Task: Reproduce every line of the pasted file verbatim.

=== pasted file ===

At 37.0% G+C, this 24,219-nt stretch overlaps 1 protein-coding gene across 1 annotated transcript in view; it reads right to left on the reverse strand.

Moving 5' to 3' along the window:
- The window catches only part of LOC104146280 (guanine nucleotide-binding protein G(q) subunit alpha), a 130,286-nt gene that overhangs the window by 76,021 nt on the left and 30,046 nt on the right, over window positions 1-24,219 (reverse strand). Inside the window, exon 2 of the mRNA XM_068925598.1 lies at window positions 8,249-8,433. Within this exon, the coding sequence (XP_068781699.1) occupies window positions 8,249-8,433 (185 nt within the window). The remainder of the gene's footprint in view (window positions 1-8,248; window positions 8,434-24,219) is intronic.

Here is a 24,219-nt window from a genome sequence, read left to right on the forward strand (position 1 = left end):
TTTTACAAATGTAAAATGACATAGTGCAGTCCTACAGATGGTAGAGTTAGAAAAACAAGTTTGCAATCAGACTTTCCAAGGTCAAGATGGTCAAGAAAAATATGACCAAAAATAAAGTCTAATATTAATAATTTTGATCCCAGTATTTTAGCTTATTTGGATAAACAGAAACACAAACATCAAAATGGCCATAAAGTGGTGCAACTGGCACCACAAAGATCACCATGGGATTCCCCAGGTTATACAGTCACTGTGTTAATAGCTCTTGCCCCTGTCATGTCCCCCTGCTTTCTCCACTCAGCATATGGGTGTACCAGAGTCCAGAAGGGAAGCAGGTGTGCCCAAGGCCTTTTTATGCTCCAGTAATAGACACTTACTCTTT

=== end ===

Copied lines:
At 37.0% G+C, this 24,219-nt stretch overlaps 1 protein-coding gene across 1 annotated transcript in view; it reads right to left on the reverse strand.

Moving 5' to 3' along the window:
- The window catches only part of LOC104146280 (guanine nucleotide-binding protein G(q) subunit alpha), a 130,286-nt gene that overhangs the window by 76,021 nt on the left and 30,046 nt on the right, over window positions 1-24,219 (reverse strand). Inside the window, exon 2 of the mRNA XM_068925598.1 lies at window positions 8,249-8,433. Within this exon, the coding sequence (XP_068781699.1) occupies window positions 8,249-8,433 (185 nt within the window). The remainder of the gene's footprint in view (window positions 1-8,248; window positions 8,434-24,219) is intronic.

Here is a 24,219-nt window from a genome sequence, read left to right on the forward strand (position 1 = left end):
TTTTACAAATGTAAAATGACATAGTGCAGTCCTACAGATGGTAGAGTTAGAAAAACAAGTTTGCAATCAGACTTTCCAAGGTCAAGATGGTCAAGAAAAATATGACCAAAAATAAAGTCTAATATTAATAATTTTGATCCCAGTATTTTAGCTTATTTGGATAAACAGAAACACAAACATCAAAATGGCCATAAAGTGGTGCAACTGGCACCACAAAGATCACCATGGGATTCCCCAGGTTATACAGTCACTGTGTTAATAGCTCTTGCCCCTGTCATGTCCCCCTGCTTTCTCCACTCAGCATATGGGTGTACCAGAGTCCAGAAGGGAAGCAGGTGTGCCCAAGGCCTTTTTATGCTCCAGTAATAGACACTTACTCTTT